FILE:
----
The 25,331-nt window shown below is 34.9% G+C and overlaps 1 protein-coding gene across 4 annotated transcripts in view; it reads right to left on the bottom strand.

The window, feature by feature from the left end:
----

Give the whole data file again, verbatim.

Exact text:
The 25,331-nt window shown below is 34.9% G+C and overlaps 1 protein-coding gene across 4 annotated transcripts in view; it reads right to left on the bottom strand.

The window, feature by feature from the left end: